Prosecutor calls defendant a 'serial liar' as Desmond Wooding murder trial nears end - The Droitwich Standard
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16th Aug, 2022

Prosecutor calls defendant a 'serial liar' as Desmond Wooding murder trial nears end

Harry Leach 6th Mar, 2020 Updated: 6th Mar, 2020

DEFENDANT Adam Mason was called a ‘serial liar’ who has changed his story ‘time and time again’ during the prosecution’s closing statement.

Adrian Keeling QC questioned why Mason, 33, of Plough Lane, Tibberton had told police different accounts of what happened on June 23 last year.

Addressing the jury, he said the evidence had come together like a ‘jigsaw’, leaving them with no doubt that Mason murdered Droitwich pensioner Desmond Wooding – a crime Mason vehemently denies.

“There were no signs of forced entry at Mr Wooding’s home where he was murdered or anything stolen,” said Mr Keeling.

“You wouldn’t be wrong to think that this was a personal attack. Mr Wooding may have even invited Mason inside his home.

“The agreed evidence shows that the Mason family, including Adam Mason’s grandmother, Barbara, and grandad, Colin, did not like Mr Wooding because of his marriage to Colin’s sister, Maureen.

“Mason admitted in a police interview that he and the rest of the family had fallen out with Mr Wooding because he was not nice to Maureen, a dispute Mason later said he ‘knew nothing about’.

“In his first police interview he told officers that Mr Wooding lived on Vines Lane and even described exactly where his house was on the street.

“He even admitted to visiting the property with his grandmother.

“But later, he told police he did not know where Mr Wooding lived and said he hadn’t seen him for six years, last time being a chance meeting on Ombersley Street.

“This is a lie and in cross examination he couldn’t accept that he had lied, instead he just continued to do so.”

Mr Keeling asked the jury to think about the time Mason was arrested at Birmingham Airport after a holiday in Tenerife with his girlfriend.

“The police officer told Mason that he was being arrested over Mr Wooding’s murder and Mason replied ‘who?’ – not ‘what’ or ‘why’.

“But we know from the agreed evidence that he found out about the murder while on holiday because he discussed it with his grandmother over the telephone.”

Mason, who has previous convictions for criminal damage, told the court earlier this week that he did not know Mr Wooding’s address until he saw it in the local paper.

He said he had drunk 13 or 14 pints of cider and also whiskey before leaving the Gardeners Arms pub on Vines Lane at around 8.40pm and was ‘stumbling all over the place’.

CCTV footage showed Mason punching two pint glasses in the pub’s beer garden but he said he was just playing a game with his friend called ‘think fast’.

When asked why it took him 20 minutes to walk from one side of Vines Lane to the other, he said he had to stop because his back was hurting.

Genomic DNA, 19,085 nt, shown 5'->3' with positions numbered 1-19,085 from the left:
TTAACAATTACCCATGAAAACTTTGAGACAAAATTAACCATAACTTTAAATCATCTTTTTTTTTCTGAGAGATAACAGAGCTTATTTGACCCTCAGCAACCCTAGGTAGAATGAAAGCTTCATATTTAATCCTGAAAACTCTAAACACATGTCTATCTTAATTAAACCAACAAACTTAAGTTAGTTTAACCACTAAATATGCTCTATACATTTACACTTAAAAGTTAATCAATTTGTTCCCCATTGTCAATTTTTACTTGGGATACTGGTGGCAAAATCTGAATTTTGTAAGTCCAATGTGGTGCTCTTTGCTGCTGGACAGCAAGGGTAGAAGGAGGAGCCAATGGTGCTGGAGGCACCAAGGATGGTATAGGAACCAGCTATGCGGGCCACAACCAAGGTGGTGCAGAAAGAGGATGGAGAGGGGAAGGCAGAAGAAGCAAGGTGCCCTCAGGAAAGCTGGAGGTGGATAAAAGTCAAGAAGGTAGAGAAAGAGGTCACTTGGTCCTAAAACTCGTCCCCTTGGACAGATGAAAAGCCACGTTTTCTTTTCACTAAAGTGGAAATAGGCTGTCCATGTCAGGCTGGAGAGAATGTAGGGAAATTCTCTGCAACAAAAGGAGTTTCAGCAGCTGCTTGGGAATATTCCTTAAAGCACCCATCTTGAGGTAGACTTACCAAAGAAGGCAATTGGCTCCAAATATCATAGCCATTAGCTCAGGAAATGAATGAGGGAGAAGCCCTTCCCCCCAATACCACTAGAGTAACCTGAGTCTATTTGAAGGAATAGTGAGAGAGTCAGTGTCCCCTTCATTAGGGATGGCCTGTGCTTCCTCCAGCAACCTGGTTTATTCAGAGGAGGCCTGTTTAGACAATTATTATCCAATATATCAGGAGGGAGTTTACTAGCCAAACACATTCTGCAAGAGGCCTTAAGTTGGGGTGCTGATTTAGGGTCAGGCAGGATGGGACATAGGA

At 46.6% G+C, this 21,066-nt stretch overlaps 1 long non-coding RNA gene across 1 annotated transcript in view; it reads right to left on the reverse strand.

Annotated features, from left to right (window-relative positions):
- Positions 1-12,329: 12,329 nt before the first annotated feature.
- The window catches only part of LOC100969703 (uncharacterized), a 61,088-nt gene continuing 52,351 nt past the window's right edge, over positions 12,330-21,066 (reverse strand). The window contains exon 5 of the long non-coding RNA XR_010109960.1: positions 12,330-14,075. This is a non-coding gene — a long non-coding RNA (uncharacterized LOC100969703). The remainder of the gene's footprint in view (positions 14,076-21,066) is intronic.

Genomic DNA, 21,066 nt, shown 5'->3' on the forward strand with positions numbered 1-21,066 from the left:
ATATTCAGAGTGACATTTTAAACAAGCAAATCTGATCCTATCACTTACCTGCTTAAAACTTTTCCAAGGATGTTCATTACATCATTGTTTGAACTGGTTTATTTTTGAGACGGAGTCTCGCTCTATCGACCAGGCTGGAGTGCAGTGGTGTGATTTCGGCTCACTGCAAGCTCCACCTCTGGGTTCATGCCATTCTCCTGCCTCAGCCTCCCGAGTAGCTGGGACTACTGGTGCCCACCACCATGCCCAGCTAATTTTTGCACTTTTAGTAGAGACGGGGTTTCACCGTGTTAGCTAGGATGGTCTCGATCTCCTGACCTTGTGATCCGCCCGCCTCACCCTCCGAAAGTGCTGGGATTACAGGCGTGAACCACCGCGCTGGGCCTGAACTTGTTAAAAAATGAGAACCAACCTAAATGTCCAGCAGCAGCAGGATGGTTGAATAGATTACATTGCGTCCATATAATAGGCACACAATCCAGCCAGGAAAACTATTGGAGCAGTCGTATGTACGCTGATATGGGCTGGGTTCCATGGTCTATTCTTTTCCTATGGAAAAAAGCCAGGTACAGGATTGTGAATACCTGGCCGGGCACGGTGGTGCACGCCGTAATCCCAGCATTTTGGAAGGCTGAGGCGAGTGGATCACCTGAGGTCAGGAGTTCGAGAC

He was meeting his uncle Mark Mason, 55, who is on trial for assisting an offender due to driving the suspect away from the scene.

Mr Keeling added: “There are cameras at both ends of Vines Lane, one at the pub and the other on a resident’s property.

“We know that any vehicle or person on the pavement will be captured by these cameras because Mr Wooding’s house is in the middle.

“Every single person was accounted for by police when they extensively checked those CCTV images.

“The only person unaccounted for is Adam Mason, for around 20 minutes, which matches the time when Mr Wooding’s neighbour said he saw someone in his doorway.

“When he was picked up by his uncle, Mason told police he was driven straight home in about ‘7 minutes or so’ but that was simply not true.

“The pair went to an isolated location to, they say, walk their dogs.

“Or perhaps it was to talk about what had happened away from prying eyes.”

The murder weapon, allegedly a missing knife from Mr Wooding’s kitchen, has never been found.

Earlier in the trial the jury heard how DNA found on Adam Mason’s dog lead was ‘430,000 times more likely’ to belong to Mr Wooding than someone else.

Defence Barrister, David Mason QC, said it’s possible that the dog lead picked up his DNA by being dragged near to Mr Wooding’s home.

Mr Keeling added: “While I won’t dispute it is possible, as forensic scientist Michael Wheelhouse told us, I ask the jury to consider how likely that scenario is.

“What would need to be on the floor for that to happen? His blood? Semen? Saliva?

“In an early interview Mason said his dog was on the lead the whole time when walking down Vines Lane but that account has been wholly changed since.

“He now says the dog was off the lead and running around.

“Again, he’s lying to us.”

David Mason QC will close next Monday.

The trial continues.

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